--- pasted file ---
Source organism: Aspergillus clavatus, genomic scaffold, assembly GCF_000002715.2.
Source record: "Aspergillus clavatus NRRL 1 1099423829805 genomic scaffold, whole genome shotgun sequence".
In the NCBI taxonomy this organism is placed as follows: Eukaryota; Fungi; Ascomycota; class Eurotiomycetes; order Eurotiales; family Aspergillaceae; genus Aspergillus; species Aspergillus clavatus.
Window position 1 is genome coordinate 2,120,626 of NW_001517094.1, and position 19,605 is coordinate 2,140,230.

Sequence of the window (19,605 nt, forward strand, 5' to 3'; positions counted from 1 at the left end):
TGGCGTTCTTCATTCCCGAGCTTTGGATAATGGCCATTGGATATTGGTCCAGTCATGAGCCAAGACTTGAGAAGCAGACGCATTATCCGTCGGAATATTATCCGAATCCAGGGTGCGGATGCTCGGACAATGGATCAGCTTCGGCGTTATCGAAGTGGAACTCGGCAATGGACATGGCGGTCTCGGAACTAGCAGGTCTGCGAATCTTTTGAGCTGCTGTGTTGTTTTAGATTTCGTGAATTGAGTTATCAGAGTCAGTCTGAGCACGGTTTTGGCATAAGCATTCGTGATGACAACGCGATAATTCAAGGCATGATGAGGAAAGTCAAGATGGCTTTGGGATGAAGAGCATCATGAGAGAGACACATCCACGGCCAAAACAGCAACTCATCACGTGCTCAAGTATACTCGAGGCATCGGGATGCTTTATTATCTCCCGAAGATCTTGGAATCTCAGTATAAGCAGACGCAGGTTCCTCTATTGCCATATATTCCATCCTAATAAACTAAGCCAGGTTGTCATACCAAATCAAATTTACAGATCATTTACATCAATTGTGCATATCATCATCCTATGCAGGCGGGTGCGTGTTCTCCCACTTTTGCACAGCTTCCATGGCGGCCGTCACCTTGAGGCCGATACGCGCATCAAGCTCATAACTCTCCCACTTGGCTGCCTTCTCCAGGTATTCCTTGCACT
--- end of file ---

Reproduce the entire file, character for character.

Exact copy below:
Source organism: Aspergillus clavatus, genomic scaffold, assembly GCF_000002715.2.
Source record: "Aspergillus clavatus NRRL 1 1099423829805 genomic scaffold, whole genome shotgun sequence".
In the NCBI taxonomy this organism is placed as follows: Eukaryota; Fungi; Ascomycota; class Eurotiomycetes; order Eurotiales; family Aspergillaceae; genus Aspergillus; species Aspergillus clavatus.
Window position 1 is genome coordinate 2,120,626 of NW_001517094.1, and position 19,605 is coordinate 2,140,230.

Sequence of the window (19,605 nt, forward strand, 5' to 3'; positions counted from 1 at the left end):
TGGCGTTCTTCATTCCCGAGCTTTGGATAATGGCCATTGGATATTGGTCCAGTCATGAGCCAAGACTTGAGAAGCAGACGCATTATCCGTCGGAATATTATCCGAATCCAGGGTGCGGATGCTCGGACAATGGATCAGCTTCGGCGTTATCGAAGTGGAACTCGGCAATGGACATGGCGGTCTCGGAACTAGCAGGTCTGCGAATCTTTTGAGCTGCTGTGTTGTTTTAGATTTCGTGAATTGAGTTATCAGAGTCAGTCTGAGCACGGTTTTGGCATAAGCATTCGTGATGACAACGCGATAATTCAAGGCATGATGAGGAAAGTCAAGATGGCTTTGGGATGAAGAGCATCATGAGAGAGACACATCCACGGCCAAAACAGCAACTCATCACGTGCTCAAGTATACTCGAGGCATCGGGATGCTTTATTATCTCCCGAAGATCTTGGAATCTCAGTATAAGCAGACGCAGGTTCCTCTATTGCCATATATTCCATCCTAATAAACTAAGCCAGGTTGTCATACCAAATCAAATTTACAGATCATTTACATCAATTGTGCATATCATCATCCTATGCAGGCGGGTGCGTGTTCTCCCACTTTTGCACAGCTTCCATGGCGGCCGTCACCTTGAGGCCGATACGCGCATCAAGCTCATAACTCTCCCACTTGGCTGCCTTCTCCAGGTATTCCTTGCACT